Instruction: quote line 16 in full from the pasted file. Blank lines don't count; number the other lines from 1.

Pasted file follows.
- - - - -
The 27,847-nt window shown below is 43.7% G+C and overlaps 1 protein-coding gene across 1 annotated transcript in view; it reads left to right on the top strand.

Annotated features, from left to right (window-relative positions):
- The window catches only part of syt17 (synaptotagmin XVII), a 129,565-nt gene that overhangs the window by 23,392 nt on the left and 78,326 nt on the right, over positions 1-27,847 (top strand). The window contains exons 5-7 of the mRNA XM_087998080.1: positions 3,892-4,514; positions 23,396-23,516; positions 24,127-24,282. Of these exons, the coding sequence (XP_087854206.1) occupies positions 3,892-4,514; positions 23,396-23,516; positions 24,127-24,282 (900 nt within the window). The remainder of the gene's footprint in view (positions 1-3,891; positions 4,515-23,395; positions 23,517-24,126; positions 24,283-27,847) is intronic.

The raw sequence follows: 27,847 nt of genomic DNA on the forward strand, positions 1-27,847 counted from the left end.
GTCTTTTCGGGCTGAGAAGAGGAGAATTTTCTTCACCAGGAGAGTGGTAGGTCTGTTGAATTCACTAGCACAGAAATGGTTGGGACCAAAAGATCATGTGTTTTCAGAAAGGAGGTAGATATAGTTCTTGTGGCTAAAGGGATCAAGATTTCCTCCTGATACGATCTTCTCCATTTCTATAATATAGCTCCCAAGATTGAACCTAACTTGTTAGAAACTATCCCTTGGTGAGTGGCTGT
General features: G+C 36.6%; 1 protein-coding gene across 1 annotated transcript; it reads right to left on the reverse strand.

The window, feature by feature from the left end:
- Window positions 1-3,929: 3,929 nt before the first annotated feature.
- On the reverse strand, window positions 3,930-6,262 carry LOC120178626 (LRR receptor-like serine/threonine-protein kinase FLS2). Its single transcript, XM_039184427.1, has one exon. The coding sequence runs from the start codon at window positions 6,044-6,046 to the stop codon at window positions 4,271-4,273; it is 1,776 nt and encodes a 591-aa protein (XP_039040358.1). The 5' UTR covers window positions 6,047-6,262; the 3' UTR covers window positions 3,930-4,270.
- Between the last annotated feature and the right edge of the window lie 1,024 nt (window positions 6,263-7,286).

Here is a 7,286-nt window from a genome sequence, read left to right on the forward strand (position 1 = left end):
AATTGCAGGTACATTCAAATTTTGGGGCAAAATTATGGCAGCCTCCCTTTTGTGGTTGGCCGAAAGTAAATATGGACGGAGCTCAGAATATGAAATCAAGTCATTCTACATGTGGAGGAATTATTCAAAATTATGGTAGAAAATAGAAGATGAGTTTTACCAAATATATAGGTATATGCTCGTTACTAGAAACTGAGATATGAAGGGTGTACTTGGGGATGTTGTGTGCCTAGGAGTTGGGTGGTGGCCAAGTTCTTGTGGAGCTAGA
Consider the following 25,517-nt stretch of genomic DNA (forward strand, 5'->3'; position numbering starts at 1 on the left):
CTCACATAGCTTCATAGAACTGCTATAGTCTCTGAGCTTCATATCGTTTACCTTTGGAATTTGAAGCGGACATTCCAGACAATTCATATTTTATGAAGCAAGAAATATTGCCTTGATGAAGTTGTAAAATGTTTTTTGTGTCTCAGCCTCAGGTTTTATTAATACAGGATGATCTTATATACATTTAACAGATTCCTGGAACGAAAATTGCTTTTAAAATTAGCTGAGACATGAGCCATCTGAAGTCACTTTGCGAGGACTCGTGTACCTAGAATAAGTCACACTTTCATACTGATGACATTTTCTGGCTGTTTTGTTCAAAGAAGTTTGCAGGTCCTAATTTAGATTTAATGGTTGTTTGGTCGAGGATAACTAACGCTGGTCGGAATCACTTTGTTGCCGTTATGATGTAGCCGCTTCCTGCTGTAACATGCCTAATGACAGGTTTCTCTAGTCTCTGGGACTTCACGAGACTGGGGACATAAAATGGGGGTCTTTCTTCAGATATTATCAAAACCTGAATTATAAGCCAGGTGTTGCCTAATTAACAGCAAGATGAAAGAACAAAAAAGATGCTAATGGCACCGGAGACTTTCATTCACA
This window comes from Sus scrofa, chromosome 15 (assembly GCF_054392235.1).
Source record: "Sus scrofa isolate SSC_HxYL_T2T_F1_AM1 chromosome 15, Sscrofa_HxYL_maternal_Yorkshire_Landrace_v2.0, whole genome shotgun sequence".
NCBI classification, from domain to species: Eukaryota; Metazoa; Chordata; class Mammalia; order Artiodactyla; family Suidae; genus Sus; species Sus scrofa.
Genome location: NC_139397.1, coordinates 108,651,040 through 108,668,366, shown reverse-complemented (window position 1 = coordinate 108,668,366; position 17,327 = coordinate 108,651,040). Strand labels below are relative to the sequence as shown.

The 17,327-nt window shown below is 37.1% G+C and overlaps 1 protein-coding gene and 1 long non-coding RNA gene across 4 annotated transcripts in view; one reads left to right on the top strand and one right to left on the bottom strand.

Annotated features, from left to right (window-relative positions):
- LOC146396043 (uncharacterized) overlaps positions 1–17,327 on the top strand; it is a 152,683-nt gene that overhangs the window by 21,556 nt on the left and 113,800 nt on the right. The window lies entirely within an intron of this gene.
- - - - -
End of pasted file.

Source record: "Sus scrofa isolate SSC_HxYL_T2T_F1_AM1 chromosome 15, Sscrofa_HxYL_maternal_Yorkshire_Landrace_v2.0, whole genome shotgun sequence".